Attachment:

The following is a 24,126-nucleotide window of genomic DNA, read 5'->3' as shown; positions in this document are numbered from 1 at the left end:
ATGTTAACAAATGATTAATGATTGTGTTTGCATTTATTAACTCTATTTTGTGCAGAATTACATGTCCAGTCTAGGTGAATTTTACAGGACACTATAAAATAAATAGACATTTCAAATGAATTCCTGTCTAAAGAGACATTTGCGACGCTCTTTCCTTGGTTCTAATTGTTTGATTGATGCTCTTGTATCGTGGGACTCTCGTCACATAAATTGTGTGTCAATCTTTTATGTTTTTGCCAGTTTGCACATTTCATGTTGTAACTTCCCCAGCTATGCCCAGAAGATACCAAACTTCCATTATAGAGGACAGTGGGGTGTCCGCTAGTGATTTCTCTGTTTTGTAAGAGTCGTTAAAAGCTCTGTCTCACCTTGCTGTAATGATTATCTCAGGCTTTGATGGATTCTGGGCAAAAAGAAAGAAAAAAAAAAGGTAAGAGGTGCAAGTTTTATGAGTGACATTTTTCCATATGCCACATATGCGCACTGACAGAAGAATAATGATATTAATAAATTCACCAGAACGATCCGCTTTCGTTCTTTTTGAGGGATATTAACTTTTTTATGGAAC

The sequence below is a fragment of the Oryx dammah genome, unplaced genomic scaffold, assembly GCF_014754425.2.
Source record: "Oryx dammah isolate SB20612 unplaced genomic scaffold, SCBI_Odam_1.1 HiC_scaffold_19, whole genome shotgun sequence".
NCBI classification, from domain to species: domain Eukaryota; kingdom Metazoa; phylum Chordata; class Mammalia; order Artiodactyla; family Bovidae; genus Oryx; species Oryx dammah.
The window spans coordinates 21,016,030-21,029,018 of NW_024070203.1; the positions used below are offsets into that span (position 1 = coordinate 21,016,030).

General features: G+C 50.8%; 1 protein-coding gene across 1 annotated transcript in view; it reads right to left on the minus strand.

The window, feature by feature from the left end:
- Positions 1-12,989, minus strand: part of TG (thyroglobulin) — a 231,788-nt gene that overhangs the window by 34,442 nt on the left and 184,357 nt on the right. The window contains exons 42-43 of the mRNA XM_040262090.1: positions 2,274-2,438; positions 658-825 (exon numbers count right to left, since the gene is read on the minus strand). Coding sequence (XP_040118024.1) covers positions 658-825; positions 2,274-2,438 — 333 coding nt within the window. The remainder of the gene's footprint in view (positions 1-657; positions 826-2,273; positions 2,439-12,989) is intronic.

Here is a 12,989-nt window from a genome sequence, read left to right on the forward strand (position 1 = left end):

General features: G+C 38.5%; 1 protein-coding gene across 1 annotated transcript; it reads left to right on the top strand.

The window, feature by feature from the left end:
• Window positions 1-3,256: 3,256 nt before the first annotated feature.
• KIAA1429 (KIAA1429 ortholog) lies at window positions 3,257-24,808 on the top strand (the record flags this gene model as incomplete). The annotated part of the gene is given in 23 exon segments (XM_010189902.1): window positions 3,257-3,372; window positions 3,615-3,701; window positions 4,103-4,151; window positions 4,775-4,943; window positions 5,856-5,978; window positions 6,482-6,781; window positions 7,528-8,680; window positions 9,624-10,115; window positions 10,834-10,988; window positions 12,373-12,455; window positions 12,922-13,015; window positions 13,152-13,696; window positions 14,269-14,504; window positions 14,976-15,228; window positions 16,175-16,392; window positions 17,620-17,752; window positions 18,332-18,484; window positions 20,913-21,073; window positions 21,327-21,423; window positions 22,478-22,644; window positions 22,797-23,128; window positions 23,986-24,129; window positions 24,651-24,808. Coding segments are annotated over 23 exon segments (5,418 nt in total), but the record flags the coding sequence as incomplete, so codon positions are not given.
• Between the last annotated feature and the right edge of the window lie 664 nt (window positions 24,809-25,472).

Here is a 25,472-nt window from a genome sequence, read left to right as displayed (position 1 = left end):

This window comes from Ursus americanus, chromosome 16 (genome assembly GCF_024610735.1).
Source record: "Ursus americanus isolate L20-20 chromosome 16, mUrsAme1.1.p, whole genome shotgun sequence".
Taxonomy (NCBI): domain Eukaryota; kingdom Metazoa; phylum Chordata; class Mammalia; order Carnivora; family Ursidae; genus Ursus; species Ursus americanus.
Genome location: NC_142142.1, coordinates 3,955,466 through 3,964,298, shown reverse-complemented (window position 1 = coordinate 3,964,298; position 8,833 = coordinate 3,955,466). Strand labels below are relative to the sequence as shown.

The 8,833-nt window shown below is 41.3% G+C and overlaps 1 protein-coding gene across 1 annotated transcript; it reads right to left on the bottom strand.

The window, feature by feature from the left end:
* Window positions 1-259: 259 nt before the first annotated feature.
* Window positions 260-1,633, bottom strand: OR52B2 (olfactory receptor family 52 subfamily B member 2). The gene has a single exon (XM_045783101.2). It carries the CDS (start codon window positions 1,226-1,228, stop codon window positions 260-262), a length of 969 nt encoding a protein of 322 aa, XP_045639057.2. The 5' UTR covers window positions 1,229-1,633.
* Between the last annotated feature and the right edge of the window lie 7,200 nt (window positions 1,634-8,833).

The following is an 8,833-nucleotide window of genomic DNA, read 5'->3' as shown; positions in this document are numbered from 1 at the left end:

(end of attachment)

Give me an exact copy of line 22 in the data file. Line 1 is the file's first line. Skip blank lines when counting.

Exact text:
The window, feature by feature from the left end: